This month marks the six-year anniversary since the end of the Great Recession, the most severe economic downturn since the 1930s. Six years later, which American cities have sprung back to life and which cities have lingered?
America’s Recession Rebound Cities
The table below shows which cities have recovered most and least since the end of the last recession in 2009. The ranking is determined by combining three key economic indicators for each city:
- Unemployment: How much the local unemployment rate has fallen;
- Jobs: How much has local employment grown (the number of employed workers in the city); and
- Wages: How much the average hourly wage in the city has grown.
Winners and Losers
The list of rebound cities is dominated by cities in Texas. Of the 15 most recovered cities, five are in the Lone Star State. Midland, TX tops the list with a 2.7 percent drop in its unemployment rate, 30 percent job growth, and 27 percent growth in its average hourly wage. Midland, TX is followed closely by Odessa, TX, with a 4.6 percentage point drop in unemployment, 26 percent job growth, and 20 percent wage growth.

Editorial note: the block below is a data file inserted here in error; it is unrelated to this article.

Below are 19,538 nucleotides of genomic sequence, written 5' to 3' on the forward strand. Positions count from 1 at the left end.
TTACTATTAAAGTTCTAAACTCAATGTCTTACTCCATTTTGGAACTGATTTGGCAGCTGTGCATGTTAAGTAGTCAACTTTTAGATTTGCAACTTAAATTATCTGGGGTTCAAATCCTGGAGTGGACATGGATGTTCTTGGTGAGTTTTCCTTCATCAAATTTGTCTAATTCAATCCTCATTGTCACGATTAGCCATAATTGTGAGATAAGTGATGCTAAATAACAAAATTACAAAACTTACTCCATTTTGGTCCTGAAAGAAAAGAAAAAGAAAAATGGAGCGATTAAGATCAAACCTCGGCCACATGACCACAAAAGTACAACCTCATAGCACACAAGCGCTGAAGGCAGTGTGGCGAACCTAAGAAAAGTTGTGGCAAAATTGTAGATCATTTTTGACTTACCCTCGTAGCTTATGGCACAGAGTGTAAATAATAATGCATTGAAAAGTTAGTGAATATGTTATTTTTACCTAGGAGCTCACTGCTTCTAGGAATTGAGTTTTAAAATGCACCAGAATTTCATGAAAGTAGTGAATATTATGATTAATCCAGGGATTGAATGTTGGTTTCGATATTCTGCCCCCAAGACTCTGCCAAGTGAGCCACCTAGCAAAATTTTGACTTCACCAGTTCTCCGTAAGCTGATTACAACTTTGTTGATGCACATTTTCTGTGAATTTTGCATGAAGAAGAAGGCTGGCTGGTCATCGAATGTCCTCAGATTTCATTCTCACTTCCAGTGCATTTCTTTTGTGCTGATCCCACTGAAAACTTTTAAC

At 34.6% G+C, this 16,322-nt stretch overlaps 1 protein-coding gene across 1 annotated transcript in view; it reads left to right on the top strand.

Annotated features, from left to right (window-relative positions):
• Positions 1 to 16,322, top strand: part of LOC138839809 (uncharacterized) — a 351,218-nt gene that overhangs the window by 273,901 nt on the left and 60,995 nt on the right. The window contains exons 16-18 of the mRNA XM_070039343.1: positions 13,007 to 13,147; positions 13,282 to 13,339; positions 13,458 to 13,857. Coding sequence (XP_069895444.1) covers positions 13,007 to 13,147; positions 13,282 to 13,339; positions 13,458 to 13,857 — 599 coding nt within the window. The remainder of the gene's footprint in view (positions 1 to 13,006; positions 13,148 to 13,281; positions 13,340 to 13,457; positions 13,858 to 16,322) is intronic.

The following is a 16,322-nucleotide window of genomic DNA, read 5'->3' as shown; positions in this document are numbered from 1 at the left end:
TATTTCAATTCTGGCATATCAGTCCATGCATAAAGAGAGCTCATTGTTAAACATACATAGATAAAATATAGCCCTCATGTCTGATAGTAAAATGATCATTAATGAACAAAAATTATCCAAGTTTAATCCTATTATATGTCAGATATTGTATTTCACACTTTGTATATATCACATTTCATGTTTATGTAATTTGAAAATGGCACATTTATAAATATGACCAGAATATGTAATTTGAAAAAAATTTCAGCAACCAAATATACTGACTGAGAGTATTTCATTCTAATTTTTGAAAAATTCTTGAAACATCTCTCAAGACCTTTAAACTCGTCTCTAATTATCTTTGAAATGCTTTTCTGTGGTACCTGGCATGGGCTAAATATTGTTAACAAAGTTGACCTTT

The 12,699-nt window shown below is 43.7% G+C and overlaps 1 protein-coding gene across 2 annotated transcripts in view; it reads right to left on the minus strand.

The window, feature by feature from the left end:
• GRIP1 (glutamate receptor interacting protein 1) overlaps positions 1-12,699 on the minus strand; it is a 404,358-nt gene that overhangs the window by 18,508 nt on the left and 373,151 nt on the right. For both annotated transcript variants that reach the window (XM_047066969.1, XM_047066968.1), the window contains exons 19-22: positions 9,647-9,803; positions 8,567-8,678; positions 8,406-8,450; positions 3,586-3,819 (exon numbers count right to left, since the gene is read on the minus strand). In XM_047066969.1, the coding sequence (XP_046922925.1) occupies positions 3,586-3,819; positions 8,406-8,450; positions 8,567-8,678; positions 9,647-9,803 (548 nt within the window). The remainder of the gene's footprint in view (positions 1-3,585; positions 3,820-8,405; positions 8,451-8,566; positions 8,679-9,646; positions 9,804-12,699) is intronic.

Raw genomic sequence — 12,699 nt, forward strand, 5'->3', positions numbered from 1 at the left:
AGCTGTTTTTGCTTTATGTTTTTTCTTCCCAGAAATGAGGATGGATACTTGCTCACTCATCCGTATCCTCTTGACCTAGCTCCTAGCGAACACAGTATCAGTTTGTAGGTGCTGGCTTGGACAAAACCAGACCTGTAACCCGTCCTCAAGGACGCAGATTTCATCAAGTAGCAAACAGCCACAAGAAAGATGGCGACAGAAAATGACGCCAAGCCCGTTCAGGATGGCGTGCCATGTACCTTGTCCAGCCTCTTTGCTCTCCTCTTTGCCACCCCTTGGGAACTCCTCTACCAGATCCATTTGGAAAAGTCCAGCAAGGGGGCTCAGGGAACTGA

The third most recovered city is the fast-growing Silicon Valley tech hub of San Jose, CA, which has seen its unemployment rate drop 6.3 percentage points, along with 25 percent job growth and 14 percent wage growth. Rounding out the top five most recovered cities are Greely, CO and Provo, UT.
For America’s least recovered cities, Ocean City, NJ leads the way. In fact, this city’s average unemployment rate in 2015 is 4.9 percentage points higher than in 2009. Similarly, the city has seen a 26 percentage point drop in employment, and only 5 percent wage growth since the end of the recession.
Rounding out the five least recovered cities are Decatur, IL, Glens Falls, NY, Pine Bluff, AR, and Carson City, NV. All of these cities have lower total employment today than in 2009, and have witnessed some of the lowest wage growth in the country.